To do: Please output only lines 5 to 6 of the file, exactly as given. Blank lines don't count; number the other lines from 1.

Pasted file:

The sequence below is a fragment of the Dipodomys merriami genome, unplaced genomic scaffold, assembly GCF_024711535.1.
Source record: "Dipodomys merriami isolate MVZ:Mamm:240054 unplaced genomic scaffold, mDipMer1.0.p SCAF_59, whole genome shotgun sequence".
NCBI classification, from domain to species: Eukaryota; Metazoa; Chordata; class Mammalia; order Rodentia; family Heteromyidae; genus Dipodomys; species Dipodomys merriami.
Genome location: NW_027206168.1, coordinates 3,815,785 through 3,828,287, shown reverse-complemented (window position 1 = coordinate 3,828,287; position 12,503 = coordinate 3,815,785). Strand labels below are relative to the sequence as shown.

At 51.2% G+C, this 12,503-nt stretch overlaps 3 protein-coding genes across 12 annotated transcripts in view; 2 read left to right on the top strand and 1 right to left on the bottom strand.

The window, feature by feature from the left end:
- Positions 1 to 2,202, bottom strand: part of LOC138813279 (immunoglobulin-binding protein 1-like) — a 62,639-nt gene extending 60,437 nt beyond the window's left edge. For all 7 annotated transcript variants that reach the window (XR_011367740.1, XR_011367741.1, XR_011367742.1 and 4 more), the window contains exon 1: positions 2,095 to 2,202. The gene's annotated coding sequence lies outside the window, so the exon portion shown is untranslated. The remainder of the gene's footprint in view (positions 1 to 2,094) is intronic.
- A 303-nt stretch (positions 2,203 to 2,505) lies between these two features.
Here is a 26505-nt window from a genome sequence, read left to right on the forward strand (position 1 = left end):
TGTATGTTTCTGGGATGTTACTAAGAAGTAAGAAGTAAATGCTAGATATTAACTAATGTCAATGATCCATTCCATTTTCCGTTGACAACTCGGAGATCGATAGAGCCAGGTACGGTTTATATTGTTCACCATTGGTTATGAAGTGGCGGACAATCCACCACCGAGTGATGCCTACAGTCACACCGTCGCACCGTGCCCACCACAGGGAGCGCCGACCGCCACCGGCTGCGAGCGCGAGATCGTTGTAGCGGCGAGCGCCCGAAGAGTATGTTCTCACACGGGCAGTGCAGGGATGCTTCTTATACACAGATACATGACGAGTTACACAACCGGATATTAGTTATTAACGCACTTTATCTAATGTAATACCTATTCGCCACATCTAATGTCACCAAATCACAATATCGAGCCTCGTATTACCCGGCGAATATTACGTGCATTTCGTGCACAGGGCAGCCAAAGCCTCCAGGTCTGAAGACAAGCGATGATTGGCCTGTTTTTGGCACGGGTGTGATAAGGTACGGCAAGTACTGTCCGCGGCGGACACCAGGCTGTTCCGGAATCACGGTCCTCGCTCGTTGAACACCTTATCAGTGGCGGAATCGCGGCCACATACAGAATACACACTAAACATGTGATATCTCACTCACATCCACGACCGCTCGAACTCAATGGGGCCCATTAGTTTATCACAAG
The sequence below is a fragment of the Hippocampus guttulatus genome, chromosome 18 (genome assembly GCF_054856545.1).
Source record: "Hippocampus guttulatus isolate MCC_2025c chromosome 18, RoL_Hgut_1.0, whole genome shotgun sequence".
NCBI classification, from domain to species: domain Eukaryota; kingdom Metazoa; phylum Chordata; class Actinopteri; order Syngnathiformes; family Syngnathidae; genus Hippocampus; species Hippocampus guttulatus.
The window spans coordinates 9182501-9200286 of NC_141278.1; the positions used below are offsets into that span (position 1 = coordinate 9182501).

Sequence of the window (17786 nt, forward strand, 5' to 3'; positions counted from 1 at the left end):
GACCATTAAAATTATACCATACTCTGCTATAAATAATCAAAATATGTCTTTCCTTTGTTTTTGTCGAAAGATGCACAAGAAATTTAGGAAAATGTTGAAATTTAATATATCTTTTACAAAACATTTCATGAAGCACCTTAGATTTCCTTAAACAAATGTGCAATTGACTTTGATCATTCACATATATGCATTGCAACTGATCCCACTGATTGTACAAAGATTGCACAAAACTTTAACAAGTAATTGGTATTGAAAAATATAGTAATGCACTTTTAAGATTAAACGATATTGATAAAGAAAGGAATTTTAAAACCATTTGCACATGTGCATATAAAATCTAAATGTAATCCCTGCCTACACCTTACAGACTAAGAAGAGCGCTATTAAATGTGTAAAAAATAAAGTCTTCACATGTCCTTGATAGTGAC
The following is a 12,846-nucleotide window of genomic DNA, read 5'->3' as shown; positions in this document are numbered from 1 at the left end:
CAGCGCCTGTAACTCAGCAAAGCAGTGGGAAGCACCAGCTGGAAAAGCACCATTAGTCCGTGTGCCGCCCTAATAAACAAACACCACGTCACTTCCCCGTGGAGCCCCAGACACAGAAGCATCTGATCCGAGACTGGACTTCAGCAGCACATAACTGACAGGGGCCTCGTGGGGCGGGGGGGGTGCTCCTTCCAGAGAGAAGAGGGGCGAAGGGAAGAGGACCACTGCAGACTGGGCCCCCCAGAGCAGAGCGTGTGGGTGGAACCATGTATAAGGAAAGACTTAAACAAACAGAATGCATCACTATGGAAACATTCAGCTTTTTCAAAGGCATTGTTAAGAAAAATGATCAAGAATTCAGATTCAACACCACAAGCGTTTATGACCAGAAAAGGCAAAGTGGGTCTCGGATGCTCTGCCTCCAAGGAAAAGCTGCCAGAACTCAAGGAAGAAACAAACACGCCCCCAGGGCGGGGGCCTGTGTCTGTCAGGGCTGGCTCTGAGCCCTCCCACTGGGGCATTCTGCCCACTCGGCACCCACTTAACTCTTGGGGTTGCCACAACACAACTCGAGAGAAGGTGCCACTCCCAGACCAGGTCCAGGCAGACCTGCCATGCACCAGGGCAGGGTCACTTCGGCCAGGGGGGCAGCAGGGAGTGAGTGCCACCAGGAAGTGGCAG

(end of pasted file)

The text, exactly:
At 51.2% G+C, this 12,503-nt stretch overlaps 3 protein-coding genes across 12 annotated transcripts in view; 2 read left to right on the top strand and 1 right to left on the bottom strand.

The window, feature by feature from the left end: